David Von Drehle

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David James Von Drehle (born 6 February 1961) is a writer and journalist. He has written three books and many journalistic articles in his 32 year career.

Early life[edit]

Von Drehle was born in Denver, Colorado and raised in Aurora, Colorado with his family.

Education and Personal Life[edit]

David Von Drehle earned his B.A in 1983 from the University of Denver, where he was also a Boettcher Foundation Scholar and editor of the Denver Clarion, the student newspaper. In 1985 Von Drehle graduated from Oxford University with a Masters in Literature as a Marshall Scholar.[1]

In 1995 he married Karen Ball, the White House correspondent for The Daily News in New York. They moved to Kansas City, Missouri where they currently reside with their four children.[2]

Career[edit]

Von Drehle started his career in journalism at 17 years old, working with The Denver Post as a sports writer from 1978 to 1983. Von Drehle was the youngest sports writer that the paper has had. From there he moved on to The Miami Herald in 1985 and stayed on with the paper until 1991 as a staff writer. In 1988 while writing for the Miami Herald Von Drehle was awarded a Livingston Award, which recognizes excellence in young journalism and is given annually to journalist younger than 35 years of age.[3] Von Drehle was honored for a series titled "The Death Penalty: A Failure of Execution". He was 27 at the time of the award, the youngest of the three journalists recognized that year. The piece also garnered Von Drehle the American Bar Association's Silver Gavel Award for excellence in Media and the Arts in 1989.[4] During his tenure with the Miami Herald, von Drehle also received an American Society of News Editors Distinguished Writing Award, and has subsequently been featured in ASNE's collections of America's Best Newspaper Writing.

In 1991 Von Drehle became the New York bureau chief for the Washington Post. A year later, he was sent to New Hampshire to cover the 1992 presidential primary, thus beginning his career as a political writer. He went on to be the editor of the Arts section, and the Assistant Managing Editor in charge of the Style section. By his own admission in an article in National Journal Von Drehle says, "I like to change gears every four or five years.".[5] David Von Drehle left the Washington Post in 2006 to become Editor-at-Large for Time Magazine. He has gone on to write 160 articles while at Time. Notable examples include a cover piece on controversial talking head Glenn Beck titled "Mad Man" that appeared in the September, 2009 issue. Von Drehle has also been a recurring contributor to National Public Radio's Morning Edition, speaking on his interview of Bob Woodward and discussing his book on the Watergate scandal.[6]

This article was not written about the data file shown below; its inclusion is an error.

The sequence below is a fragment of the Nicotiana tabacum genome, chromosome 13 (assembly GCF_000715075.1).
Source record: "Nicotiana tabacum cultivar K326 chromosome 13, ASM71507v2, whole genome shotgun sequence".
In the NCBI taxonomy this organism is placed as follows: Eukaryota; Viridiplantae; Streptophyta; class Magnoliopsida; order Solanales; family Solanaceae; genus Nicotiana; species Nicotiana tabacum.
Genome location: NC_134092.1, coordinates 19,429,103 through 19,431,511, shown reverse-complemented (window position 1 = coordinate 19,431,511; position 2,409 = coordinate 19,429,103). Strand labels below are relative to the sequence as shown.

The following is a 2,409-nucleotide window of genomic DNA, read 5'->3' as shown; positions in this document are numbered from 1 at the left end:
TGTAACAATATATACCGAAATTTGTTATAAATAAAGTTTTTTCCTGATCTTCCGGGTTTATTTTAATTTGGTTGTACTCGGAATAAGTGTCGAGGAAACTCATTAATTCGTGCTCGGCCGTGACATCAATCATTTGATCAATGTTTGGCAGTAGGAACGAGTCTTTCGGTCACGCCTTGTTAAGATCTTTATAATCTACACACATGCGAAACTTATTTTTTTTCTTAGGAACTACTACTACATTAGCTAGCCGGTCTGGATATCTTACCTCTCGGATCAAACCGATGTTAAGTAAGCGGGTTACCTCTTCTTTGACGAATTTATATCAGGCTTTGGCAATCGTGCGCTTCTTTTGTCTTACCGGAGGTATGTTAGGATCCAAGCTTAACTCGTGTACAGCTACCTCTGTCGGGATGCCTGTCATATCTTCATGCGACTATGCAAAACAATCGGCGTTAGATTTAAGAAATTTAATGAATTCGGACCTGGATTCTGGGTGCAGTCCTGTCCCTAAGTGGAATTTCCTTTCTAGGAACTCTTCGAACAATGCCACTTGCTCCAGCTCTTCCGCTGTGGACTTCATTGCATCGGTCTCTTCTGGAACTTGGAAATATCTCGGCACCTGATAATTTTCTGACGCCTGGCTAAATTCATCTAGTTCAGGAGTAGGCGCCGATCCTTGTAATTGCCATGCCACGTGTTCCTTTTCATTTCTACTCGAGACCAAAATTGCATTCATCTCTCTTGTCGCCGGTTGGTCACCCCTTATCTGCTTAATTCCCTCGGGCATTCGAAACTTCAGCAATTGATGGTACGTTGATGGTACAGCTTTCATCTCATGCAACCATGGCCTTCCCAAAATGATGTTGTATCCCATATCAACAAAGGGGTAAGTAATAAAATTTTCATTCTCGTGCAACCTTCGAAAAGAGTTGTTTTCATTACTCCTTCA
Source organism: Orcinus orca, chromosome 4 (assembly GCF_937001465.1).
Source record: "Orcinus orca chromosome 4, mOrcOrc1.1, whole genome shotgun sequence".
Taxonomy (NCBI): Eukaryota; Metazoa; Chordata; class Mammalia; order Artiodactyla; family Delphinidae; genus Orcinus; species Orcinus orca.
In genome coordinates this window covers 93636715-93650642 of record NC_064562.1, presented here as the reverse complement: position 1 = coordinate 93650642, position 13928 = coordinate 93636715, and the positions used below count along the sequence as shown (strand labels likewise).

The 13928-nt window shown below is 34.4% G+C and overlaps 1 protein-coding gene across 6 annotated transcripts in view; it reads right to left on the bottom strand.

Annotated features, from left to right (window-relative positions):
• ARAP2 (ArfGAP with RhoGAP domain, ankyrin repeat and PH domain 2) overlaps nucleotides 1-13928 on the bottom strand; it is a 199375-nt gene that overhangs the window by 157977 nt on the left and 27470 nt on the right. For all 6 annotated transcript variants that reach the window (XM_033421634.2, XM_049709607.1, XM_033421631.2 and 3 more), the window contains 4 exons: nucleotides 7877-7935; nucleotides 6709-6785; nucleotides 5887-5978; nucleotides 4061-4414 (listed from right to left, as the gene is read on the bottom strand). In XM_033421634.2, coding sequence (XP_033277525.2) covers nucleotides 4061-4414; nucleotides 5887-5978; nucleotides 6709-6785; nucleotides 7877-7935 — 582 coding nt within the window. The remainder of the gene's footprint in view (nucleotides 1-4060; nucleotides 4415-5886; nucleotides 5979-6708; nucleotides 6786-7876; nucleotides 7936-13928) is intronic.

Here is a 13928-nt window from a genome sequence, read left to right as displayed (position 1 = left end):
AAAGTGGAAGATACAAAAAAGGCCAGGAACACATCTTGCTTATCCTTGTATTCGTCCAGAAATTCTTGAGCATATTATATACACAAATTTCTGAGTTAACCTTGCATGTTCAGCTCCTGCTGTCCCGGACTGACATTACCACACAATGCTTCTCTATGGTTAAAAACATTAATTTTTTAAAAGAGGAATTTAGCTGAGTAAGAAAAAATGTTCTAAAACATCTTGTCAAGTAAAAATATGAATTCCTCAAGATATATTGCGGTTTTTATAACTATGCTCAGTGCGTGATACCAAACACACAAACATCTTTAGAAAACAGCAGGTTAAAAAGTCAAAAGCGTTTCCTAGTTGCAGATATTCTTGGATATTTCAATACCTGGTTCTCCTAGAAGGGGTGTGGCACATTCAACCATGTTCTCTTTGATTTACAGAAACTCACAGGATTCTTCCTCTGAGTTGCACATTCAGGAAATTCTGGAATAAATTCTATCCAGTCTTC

Books and Awards[edit]

Among the Lowest of the Dead, 1995 (a narrative history and analysis of the modern death penalty system in Florida, winner of 1996 American Bar Association Silver Gavel honorable mention; “perhaps the finest book ever written about capital punishment" —Chicago Tribune).

Deadlock: The Inside Story of America’s Closest Election, 2001 (an account of the 2000 presidential recount in Florida, written with reporting by The Washington Post political staff; was a source book for the Emmy-winning HBO movie “Recount”).

Triangle: The Fire That Changed America, 2003 (Sidney Hillman Foundation book prize, New York Society Library book of the year, New York Times bestseller and Notable Book of the Year, Christopher Award winner, New York Public Library Book to Remember).

Rise to Greatness: Abraham Lincoln and America's Most Perilous Year will be released by Henry Holt and Co. in 2012.

References[edit]

  1. ^ Von Drehle, David. "Wikipedia Page." E-mail interview. 26 February 2010
  2. ^ New York Times. "WEDDINGS;Karen Ball, David Von Drehle." Academic Search Complete. Web. <http://0-search.ebscohost.com.bianca.penlib.du.edu/login.aspx?direct=true&db=a9h&AN=29511052&site=ehost-live>
  3. ^ "Past Winners." Livingston Awards.<http://www.livawards.org/DEV/winners/1988.html>
  4. ^ "Silver Gavel Awards for Media & The Arts (ABA Division for Public Education)." American Bar Association - Defending Liberty, Pursuing Justice. Web. Mar. 2010. <http://www.abanet.org/publiced/gavel/>
  5. ^ Lunney, Kellie. "Media People." Academic Search Complete. National Journal. Web. <http://0-search.ebscohost.com.bianca.penlib.du.edu/login.aspx?direct=true&db=a9h&AN=13522150&site=ehost-live>
  6. ^ "David Von Drehle." TIME Magazine - Search Results. Web. 2010. <http://search.time.com/results.html?cmd=tags&D=David+Von+Drehle&sid=1271C971A2B4&Ntt=David+Von+Drehle&internalid=endeca_dimension&p=0&N=4294923245&Nty=1&srchCat=Full+Archive>

External links[edit]